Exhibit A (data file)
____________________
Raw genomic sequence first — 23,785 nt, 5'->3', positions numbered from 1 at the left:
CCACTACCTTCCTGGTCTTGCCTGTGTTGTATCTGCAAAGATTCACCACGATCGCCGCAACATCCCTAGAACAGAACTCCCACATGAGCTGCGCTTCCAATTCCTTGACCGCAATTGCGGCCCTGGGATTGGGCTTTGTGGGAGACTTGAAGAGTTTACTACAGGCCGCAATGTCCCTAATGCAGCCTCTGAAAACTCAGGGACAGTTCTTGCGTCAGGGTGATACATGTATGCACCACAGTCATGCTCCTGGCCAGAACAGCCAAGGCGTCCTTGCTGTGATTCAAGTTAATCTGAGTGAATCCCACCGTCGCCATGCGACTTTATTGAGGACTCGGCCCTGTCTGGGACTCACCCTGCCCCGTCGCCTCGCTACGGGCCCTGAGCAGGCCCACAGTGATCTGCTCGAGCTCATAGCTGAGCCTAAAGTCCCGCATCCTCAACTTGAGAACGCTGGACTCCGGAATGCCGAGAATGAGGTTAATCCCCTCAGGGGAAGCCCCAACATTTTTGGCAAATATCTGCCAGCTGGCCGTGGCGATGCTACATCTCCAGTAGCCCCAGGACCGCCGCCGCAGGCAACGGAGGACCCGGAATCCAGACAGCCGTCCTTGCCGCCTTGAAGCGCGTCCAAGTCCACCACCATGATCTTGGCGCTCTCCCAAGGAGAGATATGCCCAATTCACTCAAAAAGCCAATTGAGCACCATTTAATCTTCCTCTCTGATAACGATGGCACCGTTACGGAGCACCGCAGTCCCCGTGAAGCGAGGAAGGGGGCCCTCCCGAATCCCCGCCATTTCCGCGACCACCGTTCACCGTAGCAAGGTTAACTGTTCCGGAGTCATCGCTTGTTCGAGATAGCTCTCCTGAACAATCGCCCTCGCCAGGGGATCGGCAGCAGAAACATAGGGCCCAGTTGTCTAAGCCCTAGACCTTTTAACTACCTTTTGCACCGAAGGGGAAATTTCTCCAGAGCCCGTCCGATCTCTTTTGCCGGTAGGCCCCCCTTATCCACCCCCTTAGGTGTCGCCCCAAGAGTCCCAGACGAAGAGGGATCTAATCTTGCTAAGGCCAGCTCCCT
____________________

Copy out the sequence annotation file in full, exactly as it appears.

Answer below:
Raw genomic sequence first — 23,785 nt, 5'->3', positions numbered from 1 at the left:
CCACTACCTTCCTGGTCTTGCCTGTGTTGTATCTGCAAAGATTCACCACGATCGCCGCAACATCCCTAGAACAGAACTCCCACATGAGCTGCGCTTCCAATTCCTTGACCGCAATTGCGGCCCTGGGATTGGGCTTTGTGGGAGACTTGAAGAGTTTACTACAGGCCGCAATGTCCCTAATGCAGCCTCTGAAAACTCAGGGACAGTTCTTGCGTCAGGGTGATACATGTATGCACCACAGTCATGCTCCTGGCCAGAACAGCCAAGGCGTCCTTGCTGTGATTCAAGTTAATCTGAGTGAATCCCACCGTCGCCATGCGACTTTATTGAGGACTCGGCCCTGTCTGGGACTCACCCTGCCCCGTCGCCTCGCTACGGGCCCTGAGCAGGCCCACAGTGATCTGCTCGAGCTCATAGCTGAGCCTAAAGTCCCGCATCCTCAACTTGAGAACGCTGGACTCCGGAATGCCGAGAATGAGGTTAATCCCCTCAGGGGAAGCCCCAACATTTTTGGCAAATATCTGCCAGCTGGCCGTGGCGATGCTACATCTCCAGTAGCCCCAGGACCGCCGCCGCAGGCAACGGAGGACCCGGAATCCAGACAGCCGTCCTTGCCGCCTTGAAGCGCGTCCAAGTCCACCACCATGATCTTGGCGCTCTCCCAAGGAGAGATATGCCCAATTCACTCAAAAAGCCAATTGAGCACCATTTAATCTTCCTCTCTGATAACGATGGCACCGTTACGGAGCACCGCAGTCCCCGTGAAGCGAGGAAGGGGGCCCTCCCGAATCCCCGCCATTTCCGCGACCACCGTTCACCGTAGCAAGGTTAACTGTTCCGGAGTCATCGCTTGTTCGAGATAGCTCTCCTGAACAATCGCCCTCGCCAGGGGATCGGCAGCAGAAACATAGGGCCCAGTTGTCTAAGCCCTAGACCTTTTAACTACCTTTTGCACCGAAGGGGAAATTTCTCCAGAGCCCGTCCGATCTCTTTTGCCGGTAGGCCCCCCTTATCCACCCCCTTAGGTGTCGCCCCAAGAGTCCCAGACGAAGAGGGATCTAATCTTGCTAAGGCCAGCTCCCT